14th. St. / M-54 (Saginaw St.)

14th. St. / M-54 (Saginaw St.)


County: Genesee

City/Township: Flint

Location: 14th. St. / M-54 (Saginaw St.)

Year Built: 1941

About this Bridge:
The Saginaw Street Underpasses are a pair of identical structures – one now open, one closed – that carry Fourteenth Street and an abandoned line of the Grand Trunk Western Railroad over Saginaw Street (M-54 BR) in central Flint. Each overpass has four concrete spans, the longest of which extends 38 feet.

The original highway overpass (now closed) is configured as a T-beam structure, with relatively shallow girders braced by solid concrete diaphragms. The railroad structure (now carrying Fourteenth Street) “is of unique design,” as described by MSHD, “consisting of a heavily reinforced concrete slab which supports the railroad tracks on rubber pads without the use of ties or ballast.” Both structures are supported by concrete abutments and spill-through piers. The abutments and piers provide much of the bridges architectural expression, with their Art Moderne concrete corbeling and scored vertical lines. The asphalt-paved concrete roadways on both are flanked by concrete sidewalks, which are in turn bounded by MSHD standard, ornamental steel guardrails with paneled concrete posts. The guardrail extends continuously between the two overpasses to join them on both sides of the highway. It si used on the concrete stairs between the two structures that extend down the hillsides from the Fourteenth street level to Saginaw Street. In excellent physical condition, both parts of the Saginaw Street Underpass are unaltered other than the removal of railroad rails from the slab structure.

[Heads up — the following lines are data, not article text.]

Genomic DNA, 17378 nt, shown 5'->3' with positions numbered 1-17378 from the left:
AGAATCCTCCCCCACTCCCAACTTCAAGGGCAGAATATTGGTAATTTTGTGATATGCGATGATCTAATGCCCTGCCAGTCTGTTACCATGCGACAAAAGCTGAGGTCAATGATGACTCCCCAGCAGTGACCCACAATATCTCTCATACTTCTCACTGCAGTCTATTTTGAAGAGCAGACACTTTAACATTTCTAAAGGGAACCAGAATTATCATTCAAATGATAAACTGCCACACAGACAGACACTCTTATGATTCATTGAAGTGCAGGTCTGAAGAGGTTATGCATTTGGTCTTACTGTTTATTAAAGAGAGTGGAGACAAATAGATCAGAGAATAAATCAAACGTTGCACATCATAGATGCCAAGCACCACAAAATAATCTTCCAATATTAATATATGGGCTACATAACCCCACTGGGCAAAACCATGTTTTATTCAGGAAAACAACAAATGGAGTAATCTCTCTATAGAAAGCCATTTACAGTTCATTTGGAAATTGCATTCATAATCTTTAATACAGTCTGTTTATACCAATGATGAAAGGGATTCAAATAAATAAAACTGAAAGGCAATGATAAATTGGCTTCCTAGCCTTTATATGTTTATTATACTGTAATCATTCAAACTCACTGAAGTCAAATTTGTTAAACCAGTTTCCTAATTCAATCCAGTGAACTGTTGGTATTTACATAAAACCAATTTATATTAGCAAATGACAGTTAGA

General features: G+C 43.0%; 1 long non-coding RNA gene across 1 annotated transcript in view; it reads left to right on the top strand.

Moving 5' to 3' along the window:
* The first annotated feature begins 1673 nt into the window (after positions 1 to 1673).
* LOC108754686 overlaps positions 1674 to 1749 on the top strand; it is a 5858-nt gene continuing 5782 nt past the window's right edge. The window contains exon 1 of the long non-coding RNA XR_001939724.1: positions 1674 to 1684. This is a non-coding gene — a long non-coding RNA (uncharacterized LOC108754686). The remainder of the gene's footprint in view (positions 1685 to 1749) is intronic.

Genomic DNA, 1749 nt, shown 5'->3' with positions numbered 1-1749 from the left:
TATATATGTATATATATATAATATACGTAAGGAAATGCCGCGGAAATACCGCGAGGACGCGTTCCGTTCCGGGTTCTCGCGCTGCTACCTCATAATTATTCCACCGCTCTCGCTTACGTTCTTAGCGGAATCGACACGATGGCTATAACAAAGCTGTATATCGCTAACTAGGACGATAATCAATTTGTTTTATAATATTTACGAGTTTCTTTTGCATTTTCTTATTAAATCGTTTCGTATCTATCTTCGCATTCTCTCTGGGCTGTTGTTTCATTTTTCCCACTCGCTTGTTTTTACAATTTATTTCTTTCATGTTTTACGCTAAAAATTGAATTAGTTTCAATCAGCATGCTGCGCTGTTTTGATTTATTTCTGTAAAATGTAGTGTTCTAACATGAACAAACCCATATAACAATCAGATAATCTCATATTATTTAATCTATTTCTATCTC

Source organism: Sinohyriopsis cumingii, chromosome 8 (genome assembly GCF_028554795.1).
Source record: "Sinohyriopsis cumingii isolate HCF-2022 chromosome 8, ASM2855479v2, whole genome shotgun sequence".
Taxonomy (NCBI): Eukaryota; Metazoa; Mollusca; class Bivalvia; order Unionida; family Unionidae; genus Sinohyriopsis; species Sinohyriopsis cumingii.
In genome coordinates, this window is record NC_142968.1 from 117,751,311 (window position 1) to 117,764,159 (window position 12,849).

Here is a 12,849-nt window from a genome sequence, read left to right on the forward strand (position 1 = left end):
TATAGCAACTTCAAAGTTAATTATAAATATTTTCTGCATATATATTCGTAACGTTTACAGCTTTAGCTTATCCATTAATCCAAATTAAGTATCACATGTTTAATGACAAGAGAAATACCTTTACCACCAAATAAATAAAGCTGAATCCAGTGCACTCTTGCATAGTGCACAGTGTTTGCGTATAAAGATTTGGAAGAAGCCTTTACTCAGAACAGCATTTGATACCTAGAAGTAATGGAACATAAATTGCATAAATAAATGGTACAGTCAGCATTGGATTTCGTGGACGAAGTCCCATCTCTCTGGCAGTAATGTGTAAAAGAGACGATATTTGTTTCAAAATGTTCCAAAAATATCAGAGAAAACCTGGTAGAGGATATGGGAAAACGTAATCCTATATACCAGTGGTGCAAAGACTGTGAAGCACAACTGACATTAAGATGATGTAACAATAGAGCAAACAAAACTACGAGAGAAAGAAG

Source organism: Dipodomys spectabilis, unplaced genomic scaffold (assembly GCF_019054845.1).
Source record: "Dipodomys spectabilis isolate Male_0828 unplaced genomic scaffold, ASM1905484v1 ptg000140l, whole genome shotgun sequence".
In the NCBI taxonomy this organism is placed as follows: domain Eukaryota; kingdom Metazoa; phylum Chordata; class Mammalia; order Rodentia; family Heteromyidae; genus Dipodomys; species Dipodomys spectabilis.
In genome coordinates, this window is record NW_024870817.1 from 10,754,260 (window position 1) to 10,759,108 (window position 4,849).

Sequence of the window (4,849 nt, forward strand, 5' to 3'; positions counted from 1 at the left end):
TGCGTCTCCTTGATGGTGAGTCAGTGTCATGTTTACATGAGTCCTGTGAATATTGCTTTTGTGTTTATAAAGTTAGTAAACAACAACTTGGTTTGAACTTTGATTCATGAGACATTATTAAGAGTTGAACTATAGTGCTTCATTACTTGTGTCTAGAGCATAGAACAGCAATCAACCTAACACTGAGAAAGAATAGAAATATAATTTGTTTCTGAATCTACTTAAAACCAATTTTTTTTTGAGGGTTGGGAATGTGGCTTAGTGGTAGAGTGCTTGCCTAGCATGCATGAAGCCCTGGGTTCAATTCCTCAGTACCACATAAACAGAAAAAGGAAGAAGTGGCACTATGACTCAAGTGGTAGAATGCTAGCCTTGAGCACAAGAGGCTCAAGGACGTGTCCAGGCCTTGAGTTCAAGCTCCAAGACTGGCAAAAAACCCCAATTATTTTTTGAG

The Saginaw Street Underpasses were designed in 1941 by the Michigan State Highway Department as part of war-related reconstruction of Saginaw Street through Flint. For this crossing, the highway department delineated two structures that appeared almost identical but in reality used entirely different superstructural systems. The original Fourteenth Street span employed an MSHD-standard T-beam superstructure; the Grand Trunk Wester Railroad span used a massive concrete slab, with rubber dampeners to isolate train vibration from the substructure. “This design was especially chosen for this location,” MSHD explained in its Nineteenth Biennial Report, “because its shallow depth permitted the separation of grades without the necessity of raising the tracks to an excessive height or of depressing the streetway to a point where pumping would be required to drain the under-pass area.” The highway department pushed construction of the highway and its related structures through 1941, finishing them before July 1942. After their opening, MSHD stated: “Completion of this project was particularly important since it removed a serious hazard which existed at the old railroad intersection and, in addition, relieved a condition of extreme traffic congestion.

This state highway urban-business route now has divided roadways throughout the length of the project.” The new route would provide improved access to the Fisher Body Plant, then engaged in wartime production. Built as an integral part of one of the state’s most important WWII urban projects outside of the Detroit are, the Saginaw Street Underpasses are historically significant for their role in this pivotal period of Michigan transportation history.